5. Bringing people in from all over. I think this is the key. There is no “majority minority” in Canada. Heath reports that, in a typical year, no group makes up more than 15 percent of the total number of immigrants. Hence no parallel societies could emerge in Canada, like the predominantly Muslim banlieues of Paris, immigrant-heavy neighborhoods in Amsterdam and Latino districts in major cities across the United States. Their existence hinders assimilation and makes visible the threat immigrants pose to the dominant culture. Read more

The United Republics: A Peace Plan for America

Clare Trainor's proposal for high-speed rail connections between seven American megaregions
Clare Trainor’s proposal for high-speed rail connections between seven American megaregions

The 2016 election was a turning point in American history. Cultural, political and regional differences have become so vast that the American political system is becoming unsustainable. There are two fundamentally different visions of what this country should be and the current federal system does not allow these differences to be reconciled.

For these reasons, I am proposing a new political system that would transform the United States of America into the United Republics of America.

This new government would still allow nationwide coordination of domestic and foreign policy, but it would devolve power to newly created republics. Read more

French System Encourages Temporary, Not Permanent, Polarization

The Eiffel Tower in Paris, France, October 8, 2010
The Eiffel Tower in Paris, France, October 8, 2010 (Millan P. Rible)

Matt Yglesias of Vox points out on Twitter:

You see in Trump vs Le Pen once again that authoritarian nationalist movements only win with the support of the establishment right.

There are two particular reasons why this may be the case. Read more

Maine Is First State to Consider Ranked-Choice Voting

The Pemaquid Point Light, an historic lighthouse in Bristol, Maine, October 12, 2011
The Pemaquid Point Light, an historic lighthouse in Bristol, Maine, October 12, 2011 (Howard Ignatius)

A couple of months ago, I wrote here that the United States should consider switching to an instant-runoff voting system. It would break the Democratic-Republican duopoly and perhaps help rehabilitate the compromises and horse trading that make politics work.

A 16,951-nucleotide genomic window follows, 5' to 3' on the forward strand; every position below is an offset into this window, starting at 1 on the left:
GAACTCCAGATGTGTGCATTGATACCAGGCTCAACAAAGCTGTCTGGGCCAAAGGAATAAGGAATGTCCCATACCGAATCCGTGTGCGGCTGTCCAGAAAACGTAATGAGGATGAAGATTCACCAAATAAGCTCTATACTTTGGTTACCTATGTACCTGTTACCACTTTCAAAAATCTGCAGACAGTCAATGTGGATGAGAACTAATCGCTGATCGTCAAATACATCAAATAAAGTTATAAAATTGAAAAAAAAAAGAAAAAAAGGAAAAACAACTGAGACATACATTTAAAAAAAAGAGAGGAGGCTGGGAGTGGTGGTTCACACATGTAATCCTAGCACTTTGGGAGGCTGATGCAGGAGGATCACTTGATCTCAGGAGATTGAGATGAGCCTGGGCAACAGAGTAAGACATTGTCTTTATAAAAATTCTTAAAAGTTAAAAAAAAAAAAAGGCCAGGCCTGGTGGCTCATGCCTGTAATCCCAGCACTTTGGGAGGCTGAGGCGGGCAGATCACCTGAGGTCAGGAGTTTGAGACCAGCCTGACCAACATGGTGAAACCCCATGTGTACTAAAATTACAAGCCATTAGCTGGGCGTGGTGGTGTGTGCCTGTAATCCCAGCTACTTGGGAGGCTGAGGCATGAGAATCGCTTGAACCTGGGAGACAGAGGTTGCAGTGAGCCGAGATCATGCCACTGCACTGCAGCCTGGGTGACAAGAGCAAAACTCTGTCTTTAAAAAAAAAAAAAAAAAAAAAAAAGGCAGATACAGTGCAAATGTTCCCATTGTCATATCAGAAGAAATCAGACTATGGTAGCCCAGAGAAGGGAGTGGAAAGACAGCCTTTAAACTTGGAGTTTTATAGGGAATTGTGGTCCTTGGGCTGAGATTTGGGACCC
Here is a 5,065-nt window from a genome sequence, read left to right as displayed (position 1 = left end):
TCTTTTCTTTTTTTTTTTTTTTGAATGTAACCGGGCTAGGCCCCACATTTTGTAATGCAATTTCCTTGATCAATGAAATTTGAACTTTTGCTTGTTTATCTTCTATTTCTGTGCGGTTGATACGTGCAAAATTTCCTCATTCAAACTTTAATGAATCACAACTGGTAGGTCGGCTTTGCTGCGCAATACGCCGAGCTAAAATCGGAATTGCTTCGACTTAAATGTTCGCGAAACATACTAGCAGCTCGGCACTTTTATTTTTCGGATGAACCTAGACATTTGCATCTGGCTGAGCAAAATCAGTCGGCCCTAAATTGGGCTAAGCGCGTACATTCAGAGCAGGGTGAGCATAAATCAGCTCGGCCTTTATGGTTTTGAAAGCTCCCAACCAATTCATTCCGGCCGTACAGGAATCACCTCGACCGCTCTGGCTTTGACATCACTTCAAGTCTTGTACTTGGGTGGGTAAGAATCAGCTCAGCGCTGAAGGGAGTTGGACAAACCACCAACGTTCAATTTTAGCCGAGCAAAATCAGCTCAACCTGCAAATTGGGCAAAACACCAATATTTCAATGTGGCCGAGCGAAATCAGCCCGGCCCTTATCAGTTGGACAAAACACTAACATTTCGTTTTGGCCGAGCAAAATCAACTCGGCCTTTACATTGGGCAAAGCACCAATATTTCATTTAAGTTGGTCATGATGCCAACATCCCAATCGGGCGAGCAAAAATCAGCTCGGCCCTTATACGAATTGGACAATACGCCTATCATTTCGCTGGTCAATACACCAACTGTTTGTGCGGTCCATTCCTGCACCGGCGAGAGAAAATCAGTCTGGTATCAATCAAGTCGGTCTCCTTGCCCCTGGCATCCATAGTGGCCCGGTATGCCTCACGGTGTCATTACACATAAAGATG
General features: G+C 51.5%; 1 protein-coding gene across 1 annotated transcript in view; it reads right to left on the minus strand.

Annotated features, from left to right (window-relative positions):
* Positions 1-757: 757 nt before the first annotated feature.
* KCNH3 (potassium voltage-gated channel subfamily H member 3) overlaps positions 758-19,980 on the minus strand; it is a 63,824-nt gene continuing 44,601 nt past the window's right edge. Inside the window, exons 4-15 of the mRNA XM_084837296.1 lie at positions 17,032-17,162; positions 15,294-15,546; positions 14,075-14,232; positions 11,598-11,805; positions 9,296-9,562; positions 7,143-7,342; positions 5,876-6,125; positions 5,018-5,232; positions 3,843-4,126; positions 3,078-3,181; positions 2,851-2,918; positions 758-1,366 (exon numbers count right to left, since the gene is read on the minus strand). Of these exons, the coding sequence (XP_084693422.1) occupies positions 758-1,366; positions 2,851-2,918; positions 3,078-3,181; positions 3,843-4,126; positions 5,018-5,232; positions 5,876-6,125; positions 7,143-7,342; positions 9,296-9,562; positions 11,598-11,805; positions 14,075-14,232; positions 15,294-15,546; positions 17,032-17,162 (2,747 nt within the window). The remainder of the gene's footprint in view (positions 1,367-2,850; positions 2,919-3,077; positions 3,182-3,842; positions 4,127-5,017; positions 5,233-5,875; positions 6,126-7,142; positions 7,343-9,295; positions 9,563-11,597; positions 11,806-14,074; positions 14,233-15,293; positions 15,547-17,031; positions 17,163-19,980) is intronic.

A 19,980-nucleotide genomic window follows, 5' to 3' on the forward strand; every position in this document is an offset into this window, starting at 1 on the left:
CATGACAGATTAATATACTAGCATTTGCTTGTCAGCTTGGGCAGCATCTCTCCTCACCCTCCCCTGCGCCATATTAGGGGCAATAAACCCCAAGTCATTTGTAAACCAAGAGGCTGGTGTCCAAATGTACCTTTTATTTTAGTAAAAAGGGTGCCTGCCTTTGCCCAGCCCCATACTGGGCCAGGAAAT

A few cities, including Minneapolis and San Francisco, already use such a system in their local elections.

Now a state is pioneering reform. Read more

Americans Love Elections. Why Not Have More?

An old-fashioned lever voting machine used in New York City, New York, November 4, 2008
An old-fashioned lever voting machine used in New York City, New York, November 4, 2008 (Caren Litherland)

The number of things Americans can vote on is bewildering to a European. From county coroners to judges to the head of state, there’s scarcely an office that’s not elected in the United States. Their counterparts in Europe are more often appointed by whichever government happens to be in power.

In contrast to their proliferation of elections, Americans don’t usually have much choice. In most places, most of the time, they can only pick between a Democrat and a Republican. That’s not something Europeans would put up with!

This year’s presidential election is even less of a contest. With the Republican candidate, Donald Trump, so unfit for high office, sensible Americans really don’t have a choice at all.

A switch to European-style proportional representation, which would open up the political sphere to more parties, is unlikely. But there is room for reform inside the current American system. The trick is adding another layer of elections: runoffs. Read more